I wanted to actually title the post: “Sepptic Bladder’s Piss Poor Plan” [hope you get the pun], but decided against it at the last moment. Oh well.
So it’s official now, at least from the folks at FIFA. Some 155 members voted in favour of what could change the dynamics of the sport.
Now we usually don’t have general footy articles here, but this is certainly relevant to every club. According to the plan each club must play a minimum of six national players. So in the case of English clubs it would mean 6 English players — not British. [So the O’Sheas and Fletchers don’t count]
Regulars would know my general apathy for the English national team, although I enjoy watching players like Rooney, Rio, Becks do well. But in general, I wouldn’t really care about the benefits the plan might have on England. However, if I do take my red tinted specs off for a moment, I would say that the idea is well intentioned in the sense that it attempts to restore some sort of order in the way players get poached from around Europe, Africa and South America. However, there is a reason why it wouldn’t work in England under the current set up.
Primarily, the 90-mile radius rule (or is it, 90km?) in England, where a club cannot sign youngsters beyond a radius of 90 km from the club makes the net pretty narrow for clubs to look at. As Brian McClair said when asked where the next Scholes and Giggs would come from: If the current academy system had been in place in the late 1980s United would not have signed Beckham, who grew up in Essex nor would they have signed the Nevilles, as they would have been snapped up by Bury at an early age and a prohibitive price put upon them. Scholes, he said, would have been at Oldham Athleticâ€™s academy. Giggs would not have had the chance to leave Manchester City for the club he supported. United might have got Butt; they might not.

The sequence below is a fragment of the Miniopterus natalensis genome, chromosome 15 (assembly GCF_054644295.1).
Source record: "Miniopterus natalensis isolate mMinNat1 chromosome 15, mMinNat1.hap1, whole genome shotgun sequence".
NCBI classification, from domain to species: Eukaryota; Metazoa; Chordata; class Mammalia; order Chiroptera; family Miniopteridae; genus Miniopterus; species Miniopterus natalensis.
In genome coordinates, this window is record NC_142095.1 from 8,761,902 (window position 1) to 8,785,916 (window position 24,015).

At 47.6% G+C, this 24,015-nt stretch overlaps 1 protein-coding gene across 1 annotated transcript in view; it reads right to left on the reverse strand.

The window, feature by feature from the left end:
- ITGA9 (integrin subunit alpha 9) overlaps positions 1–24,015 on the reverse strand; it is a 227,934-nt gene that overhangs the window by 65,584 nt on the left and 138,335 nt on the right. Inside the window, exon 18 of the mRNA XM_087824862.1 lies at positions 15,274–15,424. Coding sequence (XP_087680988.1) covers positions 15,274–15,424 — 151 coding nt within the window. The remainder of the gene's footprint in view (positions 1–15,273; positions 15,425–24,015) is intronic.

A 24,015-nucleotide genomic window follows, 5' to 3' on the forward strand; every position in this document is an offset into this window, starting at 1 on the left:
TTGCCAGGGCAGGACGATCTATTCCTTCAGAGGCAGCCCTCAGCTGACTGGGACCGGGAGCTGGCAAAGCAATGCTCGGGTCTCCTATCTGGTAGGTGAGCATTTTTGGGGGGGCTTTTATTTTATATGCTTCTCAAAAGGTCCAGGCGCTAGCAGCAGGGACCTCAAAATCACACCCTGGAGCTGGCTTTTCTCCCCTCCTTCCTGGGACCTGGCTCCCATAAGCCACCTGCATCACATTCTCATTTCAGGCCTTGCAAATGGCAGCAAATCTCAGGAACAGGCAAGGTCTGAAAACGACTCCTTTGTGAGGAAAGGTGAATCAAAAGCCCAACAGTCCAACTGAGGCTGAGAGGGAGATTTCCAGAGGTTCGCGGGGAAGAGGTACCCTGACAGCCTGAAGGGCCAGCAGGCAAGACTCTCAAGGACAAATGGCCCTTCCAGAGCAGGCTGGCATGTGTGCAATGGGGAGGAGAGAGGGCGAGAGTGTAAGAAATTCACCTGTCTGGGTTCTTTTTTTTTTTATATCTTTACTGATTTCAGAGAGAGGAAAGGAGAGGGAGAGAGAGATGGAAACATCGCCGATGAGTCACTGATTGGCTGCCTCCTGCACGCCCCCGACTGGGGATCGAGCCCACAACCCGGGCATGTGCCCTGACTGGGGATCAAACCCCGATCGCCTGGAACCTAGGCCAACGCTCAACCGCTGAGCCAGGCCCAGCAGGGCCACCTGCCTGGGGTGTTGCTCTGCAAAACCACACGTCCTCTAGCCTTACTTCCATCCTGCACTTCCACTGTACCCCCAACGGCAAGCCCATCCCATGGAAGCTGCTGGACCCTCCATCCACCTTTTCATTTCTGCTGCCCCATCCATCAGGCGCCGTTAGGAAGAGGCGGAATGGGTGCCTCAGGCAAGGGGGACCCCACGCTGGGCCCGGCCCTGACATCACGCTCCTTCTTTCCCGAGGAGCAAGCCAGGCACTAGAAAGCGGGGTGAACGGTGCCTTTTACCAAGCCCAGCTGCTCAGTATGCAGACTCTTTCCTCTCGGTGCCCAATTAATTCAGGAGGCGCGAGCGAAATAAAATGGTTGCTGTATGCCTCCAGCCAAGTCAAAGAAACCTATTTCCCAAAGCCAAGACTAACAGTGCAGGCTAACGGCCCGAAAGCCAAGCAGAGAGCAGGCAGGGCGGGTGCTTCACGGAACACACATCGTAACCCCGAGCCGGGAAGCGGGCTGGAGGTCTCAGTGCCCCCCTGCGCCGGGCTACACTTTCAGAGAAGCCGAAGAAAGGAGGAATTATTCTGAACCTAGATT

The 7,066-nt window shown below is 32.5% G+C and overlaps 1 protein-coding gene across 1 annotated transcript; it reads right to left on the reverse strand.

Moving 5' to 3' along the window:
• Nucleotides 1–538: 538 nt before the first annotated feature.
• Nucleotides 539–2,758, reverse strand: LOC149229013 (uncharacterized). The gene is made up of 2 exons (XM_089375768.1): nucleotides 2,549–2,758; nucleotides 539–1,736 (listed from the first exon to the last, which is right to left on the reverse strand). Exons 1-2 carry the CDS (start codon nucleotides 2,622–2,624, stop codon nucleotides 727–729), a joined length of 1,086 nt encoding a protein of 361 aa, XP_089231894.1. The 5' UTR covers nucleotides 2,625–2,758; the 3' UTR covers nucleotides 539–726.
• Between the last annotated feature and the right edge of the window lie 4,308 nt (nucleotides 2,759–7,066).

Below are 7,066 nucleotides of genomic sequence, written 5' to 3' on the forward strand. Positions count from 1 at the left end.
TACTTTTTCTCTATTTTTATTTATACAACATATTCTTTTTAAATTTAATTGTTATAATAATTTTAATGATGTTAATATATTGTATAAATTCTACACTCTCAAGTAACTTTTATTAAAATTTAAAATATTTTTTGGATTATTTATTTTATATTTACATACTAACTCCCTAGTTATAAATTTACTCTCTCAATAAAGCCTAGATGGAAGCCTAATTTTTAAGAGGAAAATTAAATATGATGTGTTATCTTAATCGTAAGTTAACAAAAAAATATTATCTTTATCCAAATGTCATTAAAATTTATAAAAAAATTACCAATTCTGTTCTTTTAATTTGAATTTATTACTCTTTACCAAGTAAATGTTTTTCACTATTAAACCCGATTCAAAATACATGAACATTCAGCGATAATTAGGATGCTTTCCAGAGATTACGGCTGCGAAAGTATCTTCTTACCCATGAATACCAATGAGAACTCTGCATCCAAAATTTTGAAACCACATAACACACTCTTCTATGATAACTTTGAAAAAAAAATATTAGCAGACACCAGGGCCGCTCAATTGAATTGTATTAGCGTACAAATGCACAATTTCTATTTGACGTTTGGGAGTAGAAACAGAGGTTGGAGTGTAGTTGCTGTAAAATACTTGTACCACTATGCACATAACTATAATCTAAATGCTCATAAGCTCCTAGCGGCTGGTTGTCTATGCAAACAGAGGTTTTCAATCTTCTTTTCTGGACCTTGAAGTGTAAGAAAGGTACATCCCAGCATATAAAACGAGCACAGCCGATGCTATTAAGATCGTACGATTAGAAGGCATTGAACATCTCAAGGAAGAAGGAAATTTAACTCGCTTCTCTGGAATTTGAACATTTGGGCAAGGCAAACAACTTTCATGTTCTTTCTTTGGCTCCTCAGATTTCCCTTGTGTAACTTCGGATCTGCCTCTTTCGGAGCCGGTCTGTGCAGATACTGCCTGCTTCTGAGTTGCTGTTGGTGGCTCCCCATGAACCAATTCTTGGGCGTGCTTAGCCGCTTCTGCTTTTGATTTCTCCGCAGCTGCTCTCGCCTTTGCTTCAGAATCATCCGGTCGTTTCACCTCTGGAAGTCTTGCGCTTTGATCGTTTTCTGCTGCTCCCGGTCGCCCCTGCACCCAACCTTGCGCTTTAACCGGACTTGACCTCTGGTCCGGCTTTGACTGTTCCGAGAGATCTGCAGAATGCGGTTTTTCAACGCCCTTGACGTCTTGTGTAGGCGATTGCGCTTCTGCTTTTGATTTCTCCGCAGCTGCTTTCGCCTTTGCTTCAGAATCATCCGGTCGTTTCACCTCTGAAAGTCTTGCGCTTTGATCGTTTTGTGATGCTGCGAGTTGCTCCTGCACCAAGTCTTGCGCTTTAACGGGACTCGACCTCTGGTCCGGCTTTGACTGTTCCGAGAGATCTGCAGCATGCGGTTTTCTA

So you see where this thing goes? Removing this rule might be a start if the FA is somehow forced into implementing the 6-5 rule.
However, if the current situation is to remain, then English clubs would have to deal with a bigger beast: sky rocketing prices of English talent. When teams are forced into having a preset minimum number of players the demand for English players will sky-rocket overnight. Players like Kieron Dyer might sell for as much as £25m; ridiculous as that sounds now, it could very much turn out to be true if the demand is to shoot up.
So what are the chances of this being enforced?
Well, for one, Michel Platini has given his endorsement to Blatter’s proposal. [Did anyone think he wouldn’t?] Blatter, meanwhile, feels hardly bothered by trifles such as European Labour Laws; “where there is a will there is a way” is his official line. So by that logic, I could will myself to become the manager of Manchester United. He will hold talks with the speaker of the European parliament on June 5.
I am not sure about the exact details of European laws, but I really don’t think they can stop FIFA. The FIFA rule does not specify how many footballers they can employ, but specifies the kind of players they can put out on the field during a game. So a club may employ as many foreigners as long as they put out only 5 out on the pitch. It doesn’t violate labour laws because there is no limit to the number of foreigners a club can recruit. It may go against the tenets of meritocracy — which is important in sport — but on the top of how things look to me, I wonder, beyond the noise made about labour laws in the EU, if the Europeans have a case to make against it.
All that said, getting back to United, I would want the club to have a good core of British players with a heady mix of foreigners. I wouldn’t like rigid laws dictate our team selection. Whilst this is expected to come in force in the 2012-13 season I would imagine clubs like Arsenal and Liverpool starting to think seriously about rebuilding than us.
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